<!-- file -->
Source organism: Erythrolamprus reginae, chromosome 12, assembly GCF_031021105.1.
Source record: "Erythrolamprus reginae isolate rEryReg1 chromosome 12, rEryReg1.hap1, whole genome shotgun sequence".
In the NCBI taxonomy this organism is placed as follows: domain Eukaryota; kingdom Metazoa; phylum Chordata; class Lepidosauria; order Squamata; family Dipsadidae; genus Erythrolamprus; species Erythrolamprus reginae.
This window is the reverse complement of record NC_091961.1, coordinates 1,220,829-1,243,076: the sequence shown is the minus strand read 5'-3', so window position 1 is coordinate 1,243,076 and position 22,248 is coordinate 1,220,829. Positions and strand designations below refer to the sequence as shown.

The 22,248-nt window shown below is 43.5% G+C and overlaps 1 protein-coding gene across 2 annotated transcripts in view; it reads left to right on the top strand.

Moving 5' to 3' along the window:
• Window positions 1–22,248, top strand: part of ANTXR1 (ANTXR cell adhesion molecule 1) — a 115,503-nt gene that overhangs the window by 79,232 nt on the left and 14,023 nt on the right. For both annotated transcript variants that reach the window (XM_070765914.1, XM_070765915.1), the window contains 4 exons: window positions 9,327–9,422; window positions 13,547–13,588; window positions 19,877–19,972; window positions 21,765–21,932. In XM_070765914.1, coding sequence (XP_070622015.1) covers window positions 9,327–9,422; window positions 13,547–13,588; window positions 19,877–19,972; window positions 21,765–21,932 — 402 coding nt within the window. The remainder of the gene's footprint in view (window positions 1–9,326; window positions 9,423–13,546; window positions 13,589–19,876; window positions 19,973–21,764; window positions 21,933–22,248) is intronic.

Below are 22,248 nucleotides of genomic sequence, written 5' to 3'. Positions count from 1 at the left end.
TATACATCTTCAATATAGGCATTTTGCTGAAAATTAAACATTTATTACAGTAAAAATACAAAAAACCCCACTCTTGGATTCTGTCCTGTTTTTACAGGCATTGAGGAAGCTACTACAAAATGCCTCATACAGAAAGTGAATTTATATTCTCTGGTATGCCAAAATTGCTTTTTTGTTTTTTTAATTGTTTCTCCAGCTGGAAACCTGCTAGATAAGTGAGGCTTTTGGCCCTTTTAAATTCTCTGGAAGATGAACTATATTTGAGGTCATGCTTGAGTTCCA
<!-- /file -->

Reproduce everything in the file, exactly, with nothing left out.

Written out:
Source organism: Erythrolamprus reginae, chromosome 12, assembly GCF_031021105.1.
Source record: "Erythrolamprus reginae isolate rEryReg1 chromosome 12, rEryReg1.hap1, whole genome shotgun sequence".
In the NCBI taxonomy this organism is placed as follows: domain Eukaryota; kingdom Metazoa; phylum Chordata; class Lepidosauria; order Squamata; family Dipsadidae; genus Erythrolamprus; species Erythrolamprus reginae.
This window is the reverse complement of record NC_091961.1, coordinates 1,220,829-1,243,076: the sequence shown is the minus strand read 5'-3', so window position 1 is coordinate 1,243,076 and position 22,248 is coordinate 1,220,829. Positions and strand designations below refer to the sequence as shown.

The 22,248-nt window shown below is 43.5% G+C and overlaps 1 protein-coding gene across 2 annotated transcripts in view; it reads left to right on the top strand.

Moving 5' to 3' along the window:
• Window positions 1–22,248, top strand: part of ANTXR1 (ANTXR cell adhesion molecule 1) — a 115,503-nt gene that overhangs the window by 79,232 nt on the left and 14,023 nt on the right. For both annotated transcript variants that reach the window (XM_070765914.1, XM_070765915.1), the window contains 4 exons: window positions 9,327–9,422; window positions 13,547–13,588; window positions 19,877–19,972; window positions 21,765–21,932. In XM_070765914.1, coding sequence (XP_070622015.1) covers window positions 9,327–9,422; window positions 13,547–13,588; window positions 19,877–19,972; window positions 21,765–21,932 — 402 coding nt within the window. The remainder of the gene's footprint in view (window positions 1–9,326; window positions 9,423–13,546; window positions 13,589–19,876; window positions 19,973–21,764; window positions 21,933–22,248) is intronic.

Below are 22,248 nucleotides of genomic sequence, written 5' to 3'. Positions count from 1 at the left end.
TATACATCTTCAATATAGGCATTTTGCTGAAAATTAAACATTTATTACAGTAAAAATACAAAAAACCCCACTCTTGGATTCTGTCCTGTTTTTACAGGCATTGAGGAAGCTACTACAAAATGCCTCATACAGAAAGTGAATTTATATTCTCTGGTATGCCAAAATTGCTTTTTTGTTTTTTTAATTGTTTCTCCAGCTGGAAACCTGCTAGATAAGTGAGGCTTTTGGCCCTTTTAAATTCTCTGGAAGATGAACTATATTTGAGGTCATGCTTGAGTTCCA